City Council District 5
City Council District 5

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March 12, 2012


In this issue:

A Note from Councilmember Capitelli
North Branch Library is Reopening
Help Restore the Balustrades At the Fountain and Walk at The Circle
Coffee with the Councilmember
Unwanted Medication Disposal
Berkeley Meets Waste Diversion Goal
City Contacts and Resources



A Note From Councilmember Capitelli

Dear District 5 Neighbors,

Most of you are already aware of the tragic murder in the Berkeley Hills on February 18. Our hearts and our sympathies go out to the family of Peter Cukor. Ours is a small community and most of us have friends and colleagues who knew him or knew of him. We are all touched and deeply saddened.

There was a terrible confluence of circumstances that led to Mr. Cukor's death. Many of us are left asking questions about what we can change to ensure that something like this doesn't happen again. Many issues are raised in this questioning. First, there are the global issues of our mental health system and the laws around it. (I suggest reading the Berkeley Daily Planet editorial by Becky O'Malley.) And then, there are the local issues of reporting suspicious behavior to the police and their response. (Check out the comments from Police Chief Michael Meehan.)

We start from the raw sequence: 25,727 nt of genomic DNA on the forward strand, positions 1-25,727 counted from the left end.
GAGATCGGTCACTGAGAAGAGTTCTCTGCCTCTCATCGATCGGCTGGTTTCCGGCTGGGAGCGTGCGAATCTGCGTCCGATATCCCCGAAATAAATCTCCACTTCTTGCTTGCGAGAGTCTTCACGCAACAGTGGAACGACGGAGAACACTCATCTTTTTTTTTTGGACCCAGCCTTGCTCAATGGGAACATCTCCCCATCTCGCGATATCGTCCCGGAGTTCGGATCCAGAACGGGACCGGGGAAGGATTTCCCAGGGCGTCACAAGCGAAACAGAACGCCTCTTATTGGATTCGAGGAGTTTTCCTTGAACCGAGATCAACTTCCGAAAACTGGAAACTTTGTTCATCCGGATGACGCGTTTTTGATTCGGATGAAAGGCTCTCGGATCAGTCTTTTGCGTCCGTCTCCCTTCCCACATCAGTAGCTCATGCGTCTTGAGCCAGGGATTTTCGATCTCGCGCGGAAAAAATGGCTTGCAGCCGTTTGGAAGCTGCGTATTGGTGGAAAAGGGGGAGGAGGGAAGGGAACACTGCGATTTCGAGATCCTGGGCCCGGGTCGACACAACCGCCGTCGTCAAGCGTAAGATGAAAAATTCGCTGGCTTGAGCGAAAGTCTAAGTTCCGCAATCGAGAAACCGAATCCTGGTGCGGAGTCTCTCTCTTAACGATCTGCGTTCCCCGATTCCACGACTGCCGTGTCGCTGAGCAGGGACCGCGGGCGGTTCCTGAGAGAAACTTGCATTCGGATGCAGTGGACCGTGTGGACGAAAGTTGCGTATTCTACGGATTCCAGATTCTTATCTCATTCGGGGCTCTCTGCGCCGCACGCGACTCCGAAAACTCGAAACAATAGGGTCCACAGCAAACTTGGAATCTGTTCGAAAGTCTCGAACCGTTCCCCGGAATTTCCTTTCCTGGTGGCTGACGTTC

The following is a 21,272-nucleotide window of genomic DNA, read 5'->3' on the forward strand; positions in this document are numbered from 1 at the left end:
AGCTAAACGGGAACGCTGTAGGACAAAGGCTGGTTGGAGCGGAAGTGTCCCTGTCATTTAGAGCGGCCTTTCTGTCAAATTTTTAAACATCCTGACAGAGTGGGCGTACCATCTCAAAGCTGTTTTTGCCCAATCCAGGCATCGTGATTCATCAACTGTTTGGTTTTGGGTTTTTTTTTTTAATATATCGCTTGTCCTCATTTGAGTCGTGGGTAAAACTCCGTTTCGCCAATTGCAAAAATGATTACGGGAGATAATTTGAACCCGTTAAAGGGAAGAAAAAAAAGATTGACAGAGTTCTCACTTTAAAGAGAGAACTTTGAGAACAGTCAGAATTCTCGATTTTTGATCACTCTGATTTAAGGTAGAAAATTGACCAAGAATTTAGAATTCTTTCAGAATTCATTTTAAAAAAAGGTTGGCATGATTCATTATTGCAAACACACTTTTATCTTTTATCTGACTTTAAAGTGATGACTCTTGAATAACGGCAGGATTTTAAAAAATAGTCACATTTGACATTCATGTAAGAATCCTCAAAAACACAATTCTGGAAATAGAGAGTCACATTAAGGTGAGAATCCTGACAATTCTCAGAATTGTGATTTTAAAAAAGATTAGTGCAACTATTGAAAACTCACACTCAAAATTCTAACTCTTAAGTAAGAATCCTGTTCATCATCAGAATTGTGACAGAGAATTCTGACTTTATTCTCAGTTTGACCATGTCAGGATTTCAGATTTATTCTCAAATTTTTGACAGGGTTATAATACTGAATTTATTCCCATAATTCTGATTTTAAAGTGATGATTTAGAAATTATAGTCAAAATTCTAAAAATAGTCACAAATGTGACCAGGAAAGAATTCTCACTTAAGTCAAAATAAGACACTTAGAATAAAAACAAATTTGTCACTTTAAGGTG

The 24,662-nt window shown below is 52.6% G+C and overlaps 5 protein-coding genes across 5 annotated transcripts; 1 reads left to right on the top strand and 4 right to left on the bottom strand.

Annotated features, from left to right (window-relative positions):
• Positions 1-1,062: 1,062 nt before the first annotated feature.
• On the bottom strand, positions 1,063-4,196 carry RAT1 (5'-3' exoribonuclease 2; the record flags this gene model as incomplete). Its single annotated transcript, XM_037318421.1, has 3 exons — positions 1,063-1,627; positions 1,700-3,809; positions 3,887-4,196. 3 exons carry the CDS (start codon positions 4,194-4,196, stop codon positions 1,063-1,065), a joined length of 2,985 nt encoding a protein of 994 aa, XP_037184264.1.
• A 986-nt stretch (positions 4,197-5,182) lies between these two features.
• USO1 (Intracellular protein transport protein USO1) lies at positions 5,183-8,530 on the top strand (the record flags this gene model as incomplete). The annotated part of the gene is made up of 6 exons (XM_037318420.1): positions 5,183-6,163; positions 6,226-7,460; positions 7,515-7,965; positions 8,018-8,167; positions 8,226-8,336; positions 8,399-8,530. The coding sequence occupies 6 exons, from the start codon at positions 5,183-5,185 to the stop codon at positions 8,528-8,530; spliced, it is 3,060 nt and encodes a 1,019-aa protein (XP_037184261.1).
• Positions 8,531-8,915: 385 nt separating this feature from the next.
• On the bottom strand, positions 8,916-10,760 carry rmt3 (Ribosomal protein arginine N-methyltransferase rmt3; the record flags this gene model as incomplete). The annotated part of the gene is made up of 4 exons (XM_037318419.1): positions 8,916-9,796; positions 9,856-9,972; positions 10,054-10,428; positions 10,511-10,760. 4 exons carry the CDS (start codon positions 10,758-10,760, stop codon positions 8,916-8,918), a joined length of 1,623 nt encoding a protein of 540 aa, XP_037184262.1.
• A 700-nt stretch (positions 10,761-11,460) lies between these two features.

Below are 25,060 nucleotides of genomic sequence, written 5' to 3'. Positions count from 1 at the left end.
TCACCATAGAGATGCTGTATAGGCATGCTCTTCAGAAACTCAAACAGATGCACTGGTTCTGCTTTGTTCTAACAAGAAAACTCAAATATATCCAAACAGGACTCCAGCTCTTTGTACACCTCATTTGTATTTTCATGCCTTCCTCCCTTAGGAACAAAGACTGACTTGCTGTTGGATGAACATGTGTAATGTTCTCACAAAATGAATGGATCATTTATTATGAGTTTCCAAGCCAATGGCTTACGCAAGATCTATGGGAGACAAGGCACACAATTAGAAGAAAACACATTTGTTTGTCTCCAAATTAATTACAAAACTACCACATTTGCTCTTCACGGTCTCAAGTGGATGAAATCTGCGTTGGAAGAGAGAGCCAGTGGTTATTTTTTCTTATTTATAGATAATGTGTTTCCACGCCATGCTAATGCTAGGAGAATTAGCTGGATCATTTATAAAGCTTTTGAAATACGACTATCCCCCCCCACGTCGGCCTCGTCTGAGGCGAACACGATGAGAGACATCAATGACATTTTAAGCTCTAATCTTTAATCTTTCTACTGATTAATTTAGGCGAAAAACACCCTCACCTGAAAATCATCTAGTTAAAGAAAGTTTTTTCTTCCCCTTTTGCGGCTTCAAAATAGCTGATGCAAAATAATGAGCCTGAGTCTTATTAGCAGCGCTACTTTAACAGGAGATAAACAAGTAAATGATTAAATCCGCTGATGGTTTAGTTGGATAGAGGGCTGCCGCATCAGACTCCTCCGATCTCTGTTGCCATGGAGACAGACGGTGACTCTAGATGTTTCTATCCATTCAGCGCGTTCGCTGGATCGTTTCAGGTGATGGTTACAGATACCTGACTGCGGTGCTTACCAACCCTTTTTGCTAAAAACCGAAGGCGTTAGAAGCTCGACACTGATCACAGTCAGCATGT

Many constituents have called my office to talk about these issues and ask questions of me directly. On Thursday evening, March 8, Councilmember Wengraf and I hosted a community meeting to respond to questions. Attending were Police Chief Meehan, Acting City Manager Christine Daniel, Area Coordinator Officer Byron White, and Supervising Dispatcher from the Police Department, Alan Lauborough.

Questions included:

  • Did the police follow standard procedures that evening? Would they do anything differently today given the same set of circumstances?
  • Why weren't there any fire personnel at the #7 Fire Station at Shasta Road that night?
  • When does a suspicious person on your property become an emergency?
  • What should citizens do if the police dispatcher doesn't take their call seriously?
  • What can residents do to keep their neighborhoods safe?

(For notes from the meeting, including answers to these questions, go to March 8, 2012 Community Meeting.)

Many people had questions about the process of reporting crimes and suspicious activities to the police. Important reminders:

  • If you are unsure whether or not your request for service is an emergency, assume it is and call 911. Both calls go to the same dispatchers.
  • If you know it is not an emergency, call the non-emergency number, 981-5900.
  • Be prepared to answer very detailed questions from the dispatcher, including description of suspects, specific activities, weapons, and in what direction they were last seen going.